56 leather recliner seats make up the cabin, arranged in a standard 2-4-2 configuration. The airline took advantage of the extra five inches on the A350 versus the Boeing 787 to offer an additional center aisle seat, maximizing the cabin’s potential revenue and the overall capacity of the aircraft. Despite offering a generous 38 inches of pitch, the seats, however, are only 18.5 inches wide, 1.1 greater than those in economy.

The stylish leather seats don’t lie flat but do recline to 7 inches and feature some improvements include larger armrests, marble-esque bi-fold tray tables and larger in-flight entertainment screens. Footrests also extend from the seats in front.

Virgin’s premium economy seats on the Dash 1000 feature enhanced amenities such as an adjustable headrest, larger armests and larger in-flight entertainment screens. (Photo: AirlineGeeks | Tom Pallini)

Moving back to the largest cabin in the aircraft, economy, the remaining seats are arranged in a standard 3-3-3. Second only to the carrier’s Boeing 747-400 aircraft, the A350 boasts Virgin’s largest economy class with 235 seats in total stretching back to row 70.

235 seats in a 3-3-3 configuration make up Virgin Atlantic’s A350-1000 cabin. (Photo: AirlineGeeks | Tom Pallini)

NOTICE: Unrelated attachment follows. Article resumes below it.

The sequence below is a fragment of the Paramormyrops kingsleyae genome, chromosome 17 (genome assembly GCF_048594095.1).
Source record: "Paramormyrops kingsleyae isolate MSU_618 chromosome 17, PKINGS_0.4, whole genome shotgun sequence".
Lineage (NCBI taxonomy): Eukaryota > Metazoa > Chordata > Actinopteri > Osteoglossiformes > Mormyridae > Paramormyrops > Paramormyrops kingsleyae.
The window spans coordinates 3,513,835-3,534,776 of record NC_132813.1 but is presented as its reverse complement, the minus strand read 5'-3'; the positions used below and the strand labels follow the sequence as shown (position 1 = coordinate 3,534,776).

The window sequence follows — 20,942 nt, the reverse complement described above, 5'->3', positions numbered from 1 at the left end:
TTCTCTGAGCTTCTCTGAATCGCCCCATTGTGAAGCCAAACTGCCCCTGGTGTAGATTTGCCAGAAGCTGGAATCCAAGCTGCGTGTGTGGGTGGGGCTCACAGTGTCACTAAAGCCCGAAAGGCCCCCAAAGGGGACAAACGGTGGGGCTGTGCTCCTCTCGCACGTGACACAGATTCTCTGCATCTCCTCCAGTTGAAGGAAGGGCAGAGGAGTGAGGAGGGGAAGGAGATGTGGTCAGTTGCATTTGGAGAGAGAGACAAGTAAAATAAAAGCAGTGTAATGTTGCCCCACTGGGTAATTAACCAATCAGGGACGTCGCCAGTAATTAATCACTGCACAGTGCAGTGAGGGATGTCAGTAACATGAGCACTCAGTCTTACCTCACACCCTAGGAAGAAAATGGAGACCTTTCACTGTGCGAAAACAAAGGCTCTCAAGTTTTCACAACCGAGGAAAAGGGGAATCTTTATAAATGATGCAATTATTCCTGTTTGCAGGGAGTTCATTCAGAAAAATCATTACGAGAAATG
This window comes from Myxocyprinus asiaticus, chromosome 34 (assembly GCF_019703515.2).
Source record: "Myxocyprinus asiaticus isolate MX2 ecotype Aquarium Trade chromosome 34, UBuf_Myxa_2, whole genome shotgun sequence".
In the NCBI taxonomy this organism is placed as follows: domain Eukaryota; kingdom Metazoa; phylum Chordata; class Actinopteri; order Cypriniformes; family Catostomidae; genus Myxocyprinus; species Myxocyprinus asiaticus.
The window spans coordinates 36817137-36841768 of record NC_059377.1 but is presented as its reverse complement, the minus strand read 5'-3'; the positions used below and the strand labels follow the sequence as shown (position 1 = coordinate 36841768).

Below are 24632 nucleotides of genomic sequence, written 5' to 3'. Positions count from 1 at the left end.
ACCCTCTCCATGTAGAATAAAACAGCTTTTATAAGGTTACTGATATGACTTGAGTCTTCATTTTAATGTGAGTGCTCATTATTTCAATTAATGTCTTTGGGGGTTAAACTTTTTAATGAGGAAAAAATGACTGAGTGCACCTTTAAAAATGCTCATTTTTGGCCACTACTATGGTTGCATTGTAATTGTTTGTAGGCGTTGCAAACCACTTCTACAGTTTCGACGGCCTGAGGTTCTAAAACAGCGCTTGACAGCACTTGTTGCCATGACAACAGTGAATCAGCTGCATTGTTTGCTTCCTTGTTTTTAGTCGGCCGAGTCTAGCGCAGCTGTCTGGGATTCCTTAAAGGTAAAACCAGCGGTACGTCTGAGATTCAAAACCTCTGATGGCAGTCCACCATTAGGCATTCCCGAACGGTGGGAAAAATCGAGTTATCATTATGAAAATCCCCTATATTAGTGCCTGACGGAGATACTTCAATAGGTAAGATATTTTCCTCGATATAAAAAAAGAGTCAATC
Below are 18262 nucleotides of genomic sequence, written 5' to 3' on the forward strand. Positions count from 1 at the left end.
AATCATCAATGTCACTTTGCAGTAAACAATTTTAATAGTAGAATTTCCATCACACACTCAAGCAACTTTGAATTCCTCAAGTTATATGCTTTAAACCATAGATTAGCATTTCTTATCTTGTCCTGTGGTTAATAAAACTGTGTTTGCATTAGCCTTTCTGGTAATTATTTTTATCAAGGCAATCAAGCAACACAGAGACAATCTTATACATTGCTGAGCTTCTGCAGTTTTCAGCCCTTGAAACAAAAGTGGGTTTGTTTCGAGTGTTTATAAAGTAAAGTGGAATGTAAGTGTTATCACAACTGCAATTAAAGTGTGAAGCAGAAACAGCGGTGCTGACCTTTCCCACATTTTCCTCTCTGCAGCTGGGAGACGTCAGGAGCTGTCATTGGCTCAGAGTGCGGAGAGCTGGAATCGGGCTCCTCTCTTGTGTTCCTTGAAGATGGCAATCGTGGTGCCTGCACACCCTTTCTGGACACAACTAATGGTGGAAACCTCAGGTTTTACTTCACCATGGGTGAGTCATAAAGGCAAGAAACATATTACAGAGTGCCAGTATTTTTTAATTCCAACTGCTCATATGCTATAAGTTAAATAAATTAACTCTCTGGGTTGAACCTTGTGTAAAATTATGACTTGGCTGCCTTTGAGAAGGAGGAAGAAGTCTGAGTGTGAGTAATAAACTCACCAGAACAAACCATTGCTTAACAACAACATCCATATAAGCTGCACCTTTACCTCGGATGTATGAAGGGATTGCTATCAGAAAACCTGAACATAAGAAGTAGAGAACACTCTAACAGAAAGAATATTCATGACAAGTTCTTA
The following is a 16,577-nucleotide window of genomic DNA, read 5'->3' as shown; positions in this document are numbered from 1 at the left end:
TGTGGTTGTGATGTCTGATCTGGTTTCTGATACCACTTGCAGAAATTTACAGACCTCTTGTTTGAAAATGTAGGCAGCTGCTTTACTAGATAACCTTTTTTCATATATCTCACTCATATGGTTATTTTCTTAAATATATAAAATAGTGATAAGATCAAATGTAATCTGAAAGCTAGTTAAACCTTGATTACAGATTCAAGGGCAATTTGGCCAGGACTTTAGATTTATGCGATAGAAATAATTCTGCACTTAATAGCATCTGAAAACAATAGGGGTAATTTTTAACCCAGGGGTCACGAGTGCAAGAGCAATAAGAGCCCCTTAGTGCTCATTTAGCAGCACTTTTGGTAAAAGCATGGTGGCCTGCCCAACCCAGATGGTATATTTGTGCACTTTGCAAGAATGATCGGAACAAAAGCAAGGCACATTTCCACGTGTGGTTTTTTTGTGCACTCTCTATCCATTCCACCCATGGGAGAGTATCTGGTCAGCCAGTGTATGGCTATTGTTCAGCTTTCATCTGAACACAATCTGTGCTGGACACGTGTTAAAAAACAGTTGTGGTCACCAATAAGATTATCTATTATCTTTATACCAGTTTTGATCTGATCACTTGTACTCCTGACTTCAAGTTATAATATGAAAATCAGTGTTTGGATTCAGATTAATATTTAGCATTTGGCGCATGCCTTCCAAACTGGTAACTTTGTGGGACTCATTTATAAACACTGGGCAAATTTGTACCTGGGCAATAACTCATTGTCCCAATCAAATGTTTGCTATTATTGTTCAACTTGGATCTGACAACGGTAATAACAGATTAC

The design for the economy seats includes woven wool blend fabrics inspired by London fashion houses, continuing Virgin’s reputation of being the trendy airline even in the back. Among the features of the economy class seat is the larger in-flight entertainment screen, six-way adjustable headrest, redesigned literature pocket and two USB charging ports at every seat.

Standard economy seats feature 31 inches of pitch and 17.4 inches of width. (Photo: AirlineGeeks | Tom Pallini)

Economy class seat amenities include an 11.6-inch in-flight entertainment screen, two USB charging ports and a bi-foldable tray table. (Photo: AirlineGeeks | Tom Pallini)

The cabin features two sections, Economy Classic and the extra legroom Economy Delight. Though the only difference on the aircraft between the Economy Delight and Economy Classic products is merely the position in the cabin and 3 inches of additional legroom in Economy Delight, the benefits for choosing the latter also include priority check-in and boarding.

Product Upgrades

In addition to the hard products in all cabins, Virgin is implementing numerous product enhancements on the A350. Instead of the classic Virgin Atlantic Upper Class bars, which James Bond famously visited in the movie Quantum of Solace, a social area called The Loft features couch seating and additional space for Upper Class passengers to interact.

The loft replaced the Upper Class bar as the social hangout exclusively for business class passengers. (Photo: AirlineGeeks | Tom Pallini)